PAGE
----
Ball sealers having a density less than the treating fluid have been proposed to improve this seating efficiency problem. The treating fluid containing lightweight ball sealers is injected down the well at a rate such that the downward velocity of the fluid is sufficient to impart a downward drag force on the ball sealers greater in magnitude than the upward buoyancy force of the ball sealers. Once the ball sealers have reached the perforations, they all will seat and plug the perforations and cause the treating fluid to be diverted to the remaining open perforations. One problem with using lightweight ball sealers is that if the downward flow of fluid in the casing is slow, which is generally the case with matrix acidizing treatments, the drag forces exerted on the balls by the treating fluid may not overcome the upward bouyancy force of the ball sealers and thus the ball sealers may not be transported to the perforations. Another problem is controlling which interval of the formation will be treated since lightweight balls carried down the casing by the treating fluid, often plug the upper perforations before plugging the lower perforations.
In recent years, various methods and types of apparatus have been devised for introducing into the well casing ball sealers appropriate to seat upon perforations formed in the casing. The following patents illustrate various apparatus for introducing balls into the casing: U.S. Pat. Nos. 2,754,910 to Derrick et al; 3,011,548 to Holt; and 3,292,700 to Berry. While the methods and apparatus disclosed in these patents have advantages over use of plugs and packers in permitting successive zones to be treated with treating fluids, a more positive means for controlling placement of the balls is desired for ball sealers having a density less than the treating fluid density.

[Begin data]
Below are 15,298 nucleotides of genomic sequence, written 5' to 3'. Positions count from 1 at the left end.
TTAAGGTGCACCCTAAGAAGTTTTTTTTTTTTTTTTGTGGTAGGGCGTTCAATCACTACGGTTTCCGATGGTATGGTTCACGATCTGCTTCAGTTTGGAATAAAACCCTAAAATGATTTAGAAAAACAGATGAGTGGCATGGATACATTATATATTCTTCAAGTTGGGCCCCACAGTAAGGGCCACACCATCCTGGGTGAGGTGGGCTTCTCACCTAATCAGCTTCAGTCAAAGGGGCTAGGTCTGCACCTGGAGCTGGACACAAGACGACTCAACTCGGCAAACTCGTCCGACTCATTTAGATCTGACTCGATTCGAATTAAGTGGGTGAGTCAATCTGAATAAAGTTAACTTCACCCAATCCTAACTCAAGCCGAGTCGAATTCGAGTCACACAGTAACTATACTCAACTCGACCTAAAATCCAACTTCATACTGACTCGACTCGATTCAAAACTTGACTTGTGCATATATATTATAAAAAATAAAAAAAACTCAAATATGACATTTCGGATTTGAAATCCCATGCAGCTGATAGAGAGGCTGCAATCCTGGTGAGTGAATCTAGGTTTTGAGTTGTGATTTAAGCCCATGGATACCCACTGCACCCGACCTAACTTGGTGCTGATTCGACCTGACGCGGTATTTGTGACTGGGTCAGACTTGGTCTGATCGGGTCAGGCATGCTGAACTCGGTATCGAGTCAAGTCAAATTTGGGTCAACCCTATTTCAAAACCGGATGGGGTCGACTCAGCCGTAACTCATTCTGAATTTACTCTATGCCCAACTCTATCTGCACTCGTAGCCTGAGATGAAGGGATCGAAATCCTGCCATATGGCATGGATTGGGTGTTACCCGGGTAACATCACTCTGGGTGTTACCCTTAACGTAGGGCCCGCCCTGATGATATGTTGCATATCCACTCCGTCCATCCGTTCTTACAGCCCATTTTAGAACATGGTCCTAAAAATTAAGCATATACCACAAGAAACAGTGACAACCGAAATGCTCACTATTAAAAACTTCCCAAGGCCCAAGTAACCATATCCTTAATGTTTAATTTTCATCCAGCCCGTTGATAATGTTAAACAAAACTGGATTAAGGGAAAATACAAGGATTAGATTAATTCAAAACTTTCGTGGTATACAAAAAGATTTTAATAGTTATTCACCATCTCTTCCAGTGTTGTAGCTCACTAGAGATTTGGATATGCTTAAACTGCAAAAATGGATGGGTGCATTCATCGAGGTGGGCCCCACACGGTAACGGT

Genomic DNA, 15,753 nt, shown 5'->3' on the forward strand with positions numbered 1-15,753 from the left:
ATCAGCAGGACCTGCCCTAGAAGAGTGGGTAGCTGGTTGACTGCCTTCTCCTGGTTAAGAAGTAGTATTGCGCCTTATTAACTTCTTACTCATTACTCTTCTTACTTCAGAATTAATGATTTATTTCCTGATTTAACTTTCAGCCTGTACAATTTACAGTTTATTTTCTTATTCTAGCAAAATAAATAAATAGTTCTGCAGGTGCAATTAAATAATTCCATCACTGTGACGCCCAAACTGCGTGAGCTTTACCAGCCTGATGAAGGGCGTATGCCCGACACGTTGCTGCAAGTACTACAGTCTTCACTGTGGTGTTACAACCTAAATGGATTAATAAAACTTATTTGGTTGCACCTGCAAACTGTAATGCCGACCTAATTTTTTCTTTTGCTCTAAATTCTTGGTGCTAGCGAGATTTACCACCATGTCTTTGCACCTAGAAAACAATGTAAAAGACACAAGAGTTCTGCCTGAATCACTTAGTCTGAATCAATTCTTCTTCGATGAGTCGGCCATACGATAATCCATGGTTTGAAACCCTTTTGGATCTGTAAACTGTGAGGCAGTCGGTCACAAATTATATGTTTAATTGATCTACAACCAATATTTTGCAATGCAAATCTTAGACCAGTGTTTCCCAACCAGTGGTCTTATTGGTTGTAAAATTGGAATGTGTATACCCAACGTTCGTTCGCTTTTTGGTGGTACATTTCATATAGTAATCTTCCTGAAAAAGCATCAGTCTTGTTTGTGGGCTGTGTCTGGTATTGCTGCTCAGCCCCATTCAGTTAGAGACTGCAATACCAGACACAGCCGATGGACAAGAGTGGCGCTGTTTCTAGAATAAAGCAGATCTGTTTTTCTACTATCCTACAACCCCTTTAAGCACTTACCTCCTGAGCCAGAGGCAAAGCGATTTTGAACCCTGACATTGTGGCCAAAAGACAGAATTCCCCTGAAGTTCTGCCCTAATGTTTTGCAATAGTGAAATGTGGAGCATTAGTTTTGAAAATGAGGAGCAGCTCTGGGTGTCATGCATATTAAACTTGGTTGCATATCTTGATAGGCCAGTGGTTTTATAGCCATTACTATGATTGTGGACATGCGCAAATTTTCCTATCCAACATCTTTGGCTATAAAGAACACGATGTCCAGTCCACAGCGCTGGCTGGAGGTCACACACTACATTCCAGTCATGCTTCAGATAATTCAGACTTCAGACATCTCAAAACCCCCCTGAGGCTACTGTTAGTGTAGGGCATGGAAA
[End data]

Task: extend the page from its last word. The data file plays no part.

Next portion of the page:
The present invention provides a mechanical means for keeping ball sealers between an upper perforation and lower perforation in a cased wellbore using injection into the casing of a fluid which has a density greater than the ball sealer density. Broadly, the invention comprises introducing ball sealers into a perforated casing between an upper perforation and a lower perforation, lowering screen means to a position between the lower perforation and the upper perforation in a manner such that the ball sealers are disposed below the screen means and thereafter injecting a treating fluid downwardly into the casing through the upper perforation. The screen means is designed to prevent the balls from floating above the screen means and to permit fluid flow downwardly in the casing through the screen means to carry the ball sealers to perforations below the screen means. The screen means is preferably used to transport the balls down the casing. The fluid flowing downwardly through the screen means will carry the ball sealers to the perforations having fluid flow to seat the balls onto said perforations providing the flow rate of the treating fluid is sufficient to overcome the buoyancy of the balls.
The screen means can be any suitable device which will prevent the buoyant balls from floating upwardly to perforations above the screen means and to permit downward flow of fluids through the screen means.
Suitable devices to carry the balls downhole inside the screen means include degradable sacks or cannisters which would dissolve and release the balls; containment devices which would release balls by opening a port actuated by timed mechanisms, motion sensing mechanisms, or remotely controlled pyrotechnic devices, balls attached to degradable, soluble or pyrotechnic cords which would dissolve or be detonated; or combinations of these means. Alternatively, the balls can be located in the rathole utilizing any suitable means prior to establishing the screen means into the casing.
One embodiment of a suitable screen means for carrying out the invention comprises a basket, or cage, which is mechanically lowered to a position between the upper perforations and the lower perforations. The cage has a size to substantially fill the interior of the casing and is open at its lower end. A plurality of ball sealers designed to plug the lower perforations are disposed in said cage for downward discharge past the lower end of the cage during the treating operation. The cage has openings at its upper end for downward flow therethrough of a fluid flowing down the casing to transport ball sealers downwardly from the cage to the lower perforations.
The method and apparatus of the present invention provides positive placement of ball sealers having a density less than the density of the treating fluid heretofore unknown in well treatment operations.